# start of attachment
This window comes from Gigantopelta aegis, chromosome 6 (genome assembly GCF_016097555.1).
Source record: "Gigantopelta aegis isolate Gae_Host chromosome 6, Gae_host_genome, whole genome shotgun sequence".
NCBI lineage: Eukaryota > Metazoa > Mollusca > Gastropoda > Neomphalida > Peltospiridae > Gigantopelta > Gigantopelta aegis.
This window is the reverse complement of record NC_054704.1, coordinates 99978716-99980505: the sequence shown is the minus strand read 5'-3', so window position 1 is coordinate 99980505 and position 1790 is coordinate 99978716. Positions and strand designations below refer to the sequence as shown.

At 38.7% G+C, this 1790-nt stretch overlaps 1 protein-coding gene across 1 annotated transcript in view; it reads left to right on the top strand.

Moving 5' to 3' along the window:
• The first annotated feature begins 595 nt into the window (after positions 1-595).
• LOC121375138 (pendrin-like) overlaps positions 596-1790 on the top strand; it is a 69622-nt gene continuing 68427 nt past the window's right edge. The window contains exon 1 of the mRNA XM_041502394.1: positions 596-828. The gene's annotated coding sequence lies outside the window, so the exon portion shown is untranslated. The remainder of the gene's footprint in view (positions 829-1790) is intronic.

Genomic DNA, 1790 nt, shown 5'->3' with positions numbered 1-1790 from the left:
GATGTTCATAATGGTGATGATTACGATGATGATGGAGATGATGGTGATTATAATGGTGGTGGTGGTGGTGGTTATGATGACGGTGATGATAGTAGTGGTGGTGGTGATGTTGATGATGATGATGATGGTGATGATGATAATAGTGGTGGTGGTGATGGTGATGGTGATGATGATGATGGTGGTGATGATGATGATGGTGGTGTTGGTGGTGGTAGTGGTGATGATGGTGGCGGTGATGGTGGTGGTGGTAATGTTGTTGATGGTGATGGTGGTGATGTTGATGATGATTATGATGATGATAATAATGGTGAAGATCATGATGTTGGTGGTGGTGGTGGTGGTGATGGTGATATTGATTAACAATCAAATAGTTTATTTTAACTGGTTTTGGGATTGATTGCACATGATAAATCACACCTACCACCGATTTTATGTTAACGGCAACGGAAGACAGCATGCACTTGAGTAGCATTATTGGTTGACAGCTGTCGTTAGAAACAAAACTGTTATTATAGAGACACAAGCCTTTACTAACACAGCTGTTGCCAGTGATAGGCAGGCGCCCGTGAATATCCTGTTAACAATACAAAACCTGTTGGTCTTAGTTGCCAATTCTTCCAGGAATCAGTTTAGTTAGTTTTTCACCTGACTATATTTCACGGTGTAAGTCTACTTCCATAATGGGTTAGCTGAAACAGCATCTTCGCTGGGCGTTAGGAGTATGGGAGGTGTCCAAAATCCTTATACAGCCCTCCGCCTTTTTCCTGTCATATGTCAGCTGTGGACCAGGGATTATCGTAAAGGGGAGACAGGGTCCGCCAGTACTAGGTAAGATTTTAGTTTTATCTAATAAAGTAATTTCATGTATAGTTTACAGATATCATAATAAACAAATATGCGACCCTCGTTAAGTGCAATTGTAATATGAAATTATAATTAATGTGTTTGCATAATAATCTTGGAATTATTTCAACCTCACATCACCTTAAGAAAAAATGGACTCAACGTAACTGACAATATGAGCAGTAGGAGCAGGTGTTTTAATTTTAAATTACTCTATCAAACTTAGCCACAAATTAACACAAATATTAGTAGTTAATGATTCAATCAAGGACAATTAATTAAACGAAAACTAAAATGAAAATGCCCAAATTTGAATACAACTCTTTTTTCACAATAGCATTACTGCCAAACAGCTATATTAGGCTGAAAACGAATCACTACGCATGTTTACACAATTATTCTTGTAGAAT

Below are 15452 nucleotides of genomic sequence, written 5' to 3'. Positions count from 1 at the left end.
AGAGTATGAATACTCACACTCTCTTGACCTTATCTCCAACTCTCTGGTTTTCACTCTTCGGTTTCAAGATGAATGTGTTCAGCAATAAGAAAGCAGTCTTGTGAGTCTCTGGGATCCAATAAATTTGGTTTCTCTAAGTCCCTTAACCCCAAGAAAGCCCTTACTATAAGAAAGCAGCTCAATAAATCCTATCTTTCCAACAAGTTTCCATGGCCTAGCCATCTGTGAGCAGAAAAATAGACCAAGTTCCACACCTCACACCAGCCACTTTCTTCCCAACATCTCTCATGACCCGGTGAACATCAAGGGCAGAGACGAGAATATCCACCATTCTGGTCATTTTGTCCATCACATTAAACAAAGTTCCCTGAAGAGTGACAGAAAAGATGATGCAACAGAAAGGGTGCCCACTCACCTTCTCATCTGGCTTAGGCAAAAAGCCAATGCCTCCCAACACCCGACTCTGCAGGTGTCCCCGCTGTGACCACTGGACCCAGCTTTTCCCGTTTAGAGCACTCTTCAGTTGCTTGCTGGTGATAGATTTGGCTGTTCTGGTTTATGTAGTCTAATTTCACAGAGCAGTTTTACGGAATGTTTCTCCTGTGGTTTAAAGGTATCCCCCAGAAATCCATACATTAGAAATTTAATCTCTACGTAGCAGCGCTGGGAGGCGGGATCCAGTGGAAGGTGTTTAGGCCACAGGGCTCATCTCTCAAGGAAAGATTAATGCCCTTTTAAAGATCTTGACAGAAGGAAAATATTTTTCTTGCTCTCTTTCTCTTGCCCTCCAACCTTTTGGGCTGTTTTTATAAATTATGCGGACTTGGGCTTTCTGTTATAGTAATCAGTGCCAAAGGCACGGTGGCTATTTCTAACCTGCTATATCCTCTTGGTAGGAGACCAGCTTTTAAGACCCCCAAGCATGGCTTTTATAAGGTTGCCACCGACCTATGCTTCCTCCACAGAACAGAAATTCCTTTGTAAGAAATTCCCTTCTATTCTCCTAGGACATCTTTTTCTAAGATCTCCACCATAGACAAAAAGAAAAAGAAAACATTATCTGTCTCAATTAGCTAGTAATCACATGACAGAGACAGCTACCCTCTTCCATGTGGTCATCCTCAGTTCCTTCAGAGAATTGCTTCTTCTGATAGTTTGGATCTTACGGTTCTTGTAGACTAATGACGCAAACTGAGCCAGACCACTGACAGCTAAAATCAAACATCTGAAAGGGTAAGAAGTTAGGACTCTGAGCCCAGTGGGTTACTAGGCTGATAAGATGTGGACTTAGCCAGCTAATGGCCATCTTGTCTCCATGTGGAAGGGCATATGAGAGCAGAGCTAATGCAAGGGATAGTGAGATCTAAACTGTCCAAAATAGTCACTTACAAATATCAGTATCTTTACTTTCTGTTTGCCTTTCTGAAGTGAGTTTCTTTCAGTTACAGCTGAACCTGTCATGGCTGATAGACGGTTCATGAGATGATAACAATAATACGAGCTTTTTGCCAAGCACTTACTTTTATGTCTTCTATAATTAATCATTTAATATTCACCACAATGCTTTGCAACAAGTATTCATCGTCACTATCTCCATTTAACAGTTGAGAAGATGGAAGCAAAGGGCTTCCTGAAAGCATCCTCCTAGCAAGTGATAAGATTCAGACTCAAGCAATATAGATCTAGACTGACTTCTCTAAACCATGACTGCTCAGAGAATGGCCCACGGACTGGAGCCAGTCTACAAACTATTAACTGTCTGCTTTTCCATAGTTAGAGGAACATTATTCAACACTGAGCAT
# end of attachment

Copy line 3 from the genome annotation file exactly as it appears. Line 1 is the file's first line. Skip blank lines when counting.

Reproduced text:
NCBI lineage: Eukaryota > Metazoa > Mollusca > Gastropoda > Neomphalida > Peltospiridae > Gigantopelta > Gigantopelta aegis.